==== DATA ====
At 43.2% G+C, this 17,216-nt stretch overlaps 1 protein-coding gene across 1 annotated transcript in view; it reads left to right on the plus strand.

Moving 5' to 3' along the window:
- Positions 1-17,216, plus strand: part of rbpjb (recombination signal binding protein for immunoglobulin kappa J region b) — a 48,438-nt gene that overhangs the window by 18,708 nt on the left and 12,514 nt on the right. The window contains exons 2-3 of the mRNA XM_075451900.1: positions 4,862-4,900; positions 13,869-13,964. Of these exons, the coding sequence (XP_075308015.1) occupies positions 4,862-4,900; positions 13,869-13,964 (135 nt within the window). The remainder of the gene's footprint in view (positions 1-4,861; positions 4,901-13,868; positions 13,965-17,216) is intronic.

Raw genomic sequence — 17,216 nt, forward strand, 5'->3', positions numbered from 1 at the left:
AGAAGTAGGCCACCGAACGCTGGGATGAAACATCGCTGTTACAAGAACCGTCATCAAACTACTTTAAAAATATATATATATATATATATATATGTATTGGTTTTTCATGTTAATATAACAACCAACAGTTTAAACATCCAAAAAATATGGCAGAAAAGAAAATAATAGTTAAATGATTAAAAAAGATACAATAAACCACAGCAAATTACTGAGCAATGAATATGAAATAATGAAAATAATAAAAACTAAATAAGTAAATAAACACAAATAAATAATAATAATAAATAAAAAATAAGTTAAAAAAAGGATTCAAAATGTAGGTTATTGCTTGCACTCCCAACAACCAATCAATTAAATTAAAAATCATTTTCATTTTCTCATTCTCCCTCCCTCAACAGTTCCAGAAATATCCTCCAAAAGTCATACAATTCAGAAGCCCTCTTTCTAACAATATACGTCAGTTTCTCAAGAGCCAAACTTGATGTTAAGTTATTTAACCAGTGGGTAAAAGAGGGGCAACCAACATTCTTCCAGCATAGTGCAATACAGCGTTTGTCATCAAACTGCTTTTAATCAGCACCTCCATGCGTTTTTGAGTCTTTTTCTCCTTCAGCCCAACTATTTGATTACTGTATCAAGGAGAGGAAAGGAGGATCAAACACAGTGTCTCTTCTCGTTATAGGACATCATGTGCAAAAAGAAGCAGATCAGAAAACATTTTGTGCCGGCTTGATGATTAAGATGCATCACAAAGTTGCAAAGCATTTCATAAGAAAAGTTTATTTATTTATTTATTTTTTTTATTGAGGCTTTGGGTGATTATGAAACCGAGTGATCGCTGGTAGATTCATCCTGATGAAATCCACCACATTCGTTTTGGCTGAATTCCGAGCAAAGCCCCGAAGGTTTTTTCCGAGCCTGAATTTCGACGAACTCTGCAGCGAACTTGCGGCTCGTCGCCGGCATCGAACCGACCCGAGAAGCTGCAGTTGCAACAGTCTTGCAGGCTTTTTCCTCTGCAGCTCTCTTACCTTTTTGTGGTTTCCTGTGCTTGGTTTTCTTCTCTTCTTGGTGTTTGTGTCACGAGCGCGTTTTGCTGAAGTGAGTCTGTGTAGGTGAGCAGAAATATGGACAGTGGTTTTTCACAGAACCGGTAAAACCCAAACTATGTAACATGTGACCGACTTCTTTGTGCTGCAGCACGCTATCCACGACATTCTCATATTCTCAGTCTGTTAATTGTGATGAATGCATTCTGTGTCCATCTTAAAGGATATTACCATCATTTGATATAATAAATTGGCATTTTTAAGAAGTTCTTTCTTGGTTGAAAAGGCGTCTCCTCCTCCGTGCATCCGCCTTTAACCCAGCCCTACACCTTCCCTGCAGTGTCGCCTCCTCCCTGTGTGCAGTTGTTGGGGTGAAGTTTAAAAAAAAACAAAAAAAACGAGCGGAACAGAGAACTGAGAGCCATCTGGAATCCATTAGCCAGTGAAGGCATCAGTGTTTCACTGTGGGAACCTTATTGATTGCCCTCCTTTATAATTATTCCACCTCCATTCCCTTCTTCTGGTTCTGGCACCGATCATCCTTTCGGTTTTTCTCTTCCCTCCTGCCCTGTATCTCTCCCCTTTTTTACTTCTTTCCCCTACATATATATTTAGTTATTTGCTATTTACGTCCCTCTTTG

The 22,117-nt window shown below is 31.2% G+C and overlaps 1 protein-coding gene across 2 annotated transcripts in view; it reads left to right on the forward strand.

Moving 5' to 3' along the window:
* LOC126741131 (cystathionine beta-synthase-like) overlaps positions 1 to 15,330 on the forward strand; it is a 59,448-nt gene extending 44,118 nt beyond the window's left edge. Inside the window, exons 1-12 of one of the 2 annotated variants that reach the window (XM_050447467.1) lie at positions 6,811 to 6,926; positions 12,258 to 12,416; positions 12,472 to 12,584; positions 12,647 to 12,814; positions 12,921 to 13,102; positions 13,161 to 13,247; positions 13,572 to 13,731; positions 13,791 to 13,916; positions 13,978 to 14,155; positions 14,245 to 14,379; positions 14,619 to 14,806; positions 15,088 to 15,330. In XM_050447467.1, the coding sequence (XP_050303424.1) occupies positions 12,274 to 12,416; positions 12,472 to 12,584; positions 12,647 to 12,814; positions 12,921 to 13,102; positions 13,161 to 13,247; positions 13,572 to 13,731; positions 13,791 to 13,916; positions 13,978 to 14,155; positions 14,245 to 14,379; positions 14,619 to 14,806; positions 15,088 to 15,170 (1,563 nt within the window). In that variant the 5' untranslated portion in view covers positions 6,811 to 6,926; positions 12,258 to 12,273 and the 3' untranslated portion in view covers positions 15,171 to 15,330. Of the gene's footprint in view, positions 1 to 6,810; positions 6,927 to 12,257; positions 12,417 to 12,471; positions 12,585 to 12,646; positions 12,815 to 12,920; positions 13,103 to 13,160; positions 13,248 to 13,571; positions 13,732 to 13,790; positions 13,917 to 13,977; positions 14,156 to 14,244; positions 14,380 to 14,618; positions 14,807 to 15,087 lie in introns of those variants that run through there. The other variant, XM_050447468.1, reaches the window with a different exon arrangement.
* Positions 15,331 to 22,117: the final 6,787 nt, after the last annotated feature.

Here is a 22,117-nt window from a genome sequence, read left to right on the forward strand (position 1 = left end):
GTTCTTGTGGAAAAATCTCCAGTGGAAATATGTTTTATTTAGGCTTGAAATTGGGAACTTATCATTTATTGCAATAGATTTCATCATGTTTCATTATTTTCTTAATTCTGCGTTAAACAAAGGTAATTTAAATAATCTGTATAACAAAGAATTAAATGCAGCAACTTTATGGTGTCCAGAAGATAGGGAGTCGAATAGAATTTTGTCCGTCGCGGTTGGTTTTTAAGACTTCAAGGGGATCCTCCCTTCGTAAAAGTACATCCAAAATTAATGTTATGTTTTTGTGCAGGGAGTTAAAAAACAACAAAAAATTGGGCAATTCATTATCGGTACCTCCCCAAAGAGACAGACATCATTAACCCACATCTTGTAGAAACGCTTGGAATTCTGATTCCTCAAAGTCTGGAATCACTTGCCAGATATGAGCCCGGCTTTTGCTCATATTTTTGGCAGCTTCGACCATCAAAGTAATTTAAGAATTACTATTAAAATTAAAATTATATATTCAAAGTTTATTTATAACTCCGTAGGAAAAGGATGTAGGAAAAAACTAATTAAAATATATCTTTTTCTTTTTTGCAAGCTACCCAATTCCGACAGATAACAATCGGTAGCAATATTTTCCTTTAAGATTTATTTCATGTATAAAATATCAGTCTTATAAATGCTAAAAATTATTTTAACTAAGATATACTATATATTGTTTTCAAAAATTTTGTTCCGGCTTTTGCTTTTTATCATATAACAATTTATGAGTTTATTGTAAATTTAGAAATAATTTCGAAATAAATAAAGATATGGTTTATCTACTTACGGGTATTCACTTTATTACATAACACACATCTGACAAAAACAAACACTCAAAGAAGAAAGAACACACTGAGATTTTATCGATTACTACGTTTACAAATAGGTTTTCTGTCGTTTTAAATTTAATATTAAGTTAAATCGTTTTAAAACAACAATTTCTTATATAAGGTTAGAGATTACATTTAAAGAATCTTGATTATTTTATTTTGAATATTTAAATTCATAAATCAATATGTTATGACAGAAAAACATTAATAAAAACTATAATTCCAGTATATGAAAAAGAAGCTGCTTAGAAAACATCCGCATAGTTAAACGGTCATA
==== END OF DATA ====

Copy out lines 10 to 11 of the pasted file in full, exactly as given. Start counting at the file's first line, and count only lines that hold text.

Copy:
Here is a 22,117-nt window from a genome sequence, read left to right on the forward strand (position 1 = left end):
GTTCTTGTGGAAAAATCTCCAGTGGAAATATGTTTTATTTAGGCTTGAAATTGGGAACTTATCATTTATTGCAATAGATTTCATCATGTTTCATTATTTTCTTAATTCTGCGTTAAACAAAGGTAATTTAAATAATCTGTATAACAAAGAATTAAATGCAGCAACTTTATGGTGTCCAGAAGATAGGGAGTCGAATAGAATTTTGTCCGTCGCGGTTGGTTTTTAAGACTTCAAGGGGATCCTCCCTTCGTAAAAGTACATCCAAAATTAATGTTATGTTTTTGTGCAGGGAGTTAAAAAACAACAAAAAATTGGGCAATTCATTATCGGTACCTCCCCAAAGAGACAGACATCATTAACCCACATCTTGTAGAAACGCTTGGAATTCTGATTCCTCAAAGTCTGGAATCACTTGCCAGATATGAGCCCGGCTTTTGCTCATATTTTTGGCAGCTTCGACCATCAAAGTAATTTAAGAATTACTATTAAAATTAAAATTATATATTCAAAGTTTATTTATAACTCCGTAGGAAAAGGATGTAGGAAAAAACTAATTAAAATATATCTTTTTCTTTTTTGCAAGCTACCCAATTCCGACAGATAACAATCGGTAGCAATATTTTCCTTTAAGATTTATTTCATGTATAAAATATCAGTCTTATAAATGCTAAAAATTATTTTAACTAAGATATACTATATATTGTTTTCAAAAATTTTGTTCCGGCTTTTGCTTTTTATCATATAACAATTTATGAGTTTATTGTAAATTTAGAAATAATTTCGAAATAAATAAAGATATGGTTTATCTACTTACGGGTATTCACTTTATTACATAACACACATCTGACAAAAACAAACACTCAAAGAAGAAAGAACACACTGAGATTTTATCGATTACTACGTTTACAAATAGGTTTTCTGTCGTTTTAAATTTAATATTAAGTTAAATCGTTTTAAAACAACAATTTCTTATATAAGGTTAGAGATTACATTTAAAGAATCTTGATTATTTTATTTTGAATATTTAAATTCATAAATCAATATGTTATGACAGAAAAACATTAATAAAAACTATAATTCCAGTATATGAAAAAGAAGCTGCTTAGAAAACATCCGCATAGTTAAACGGTCATA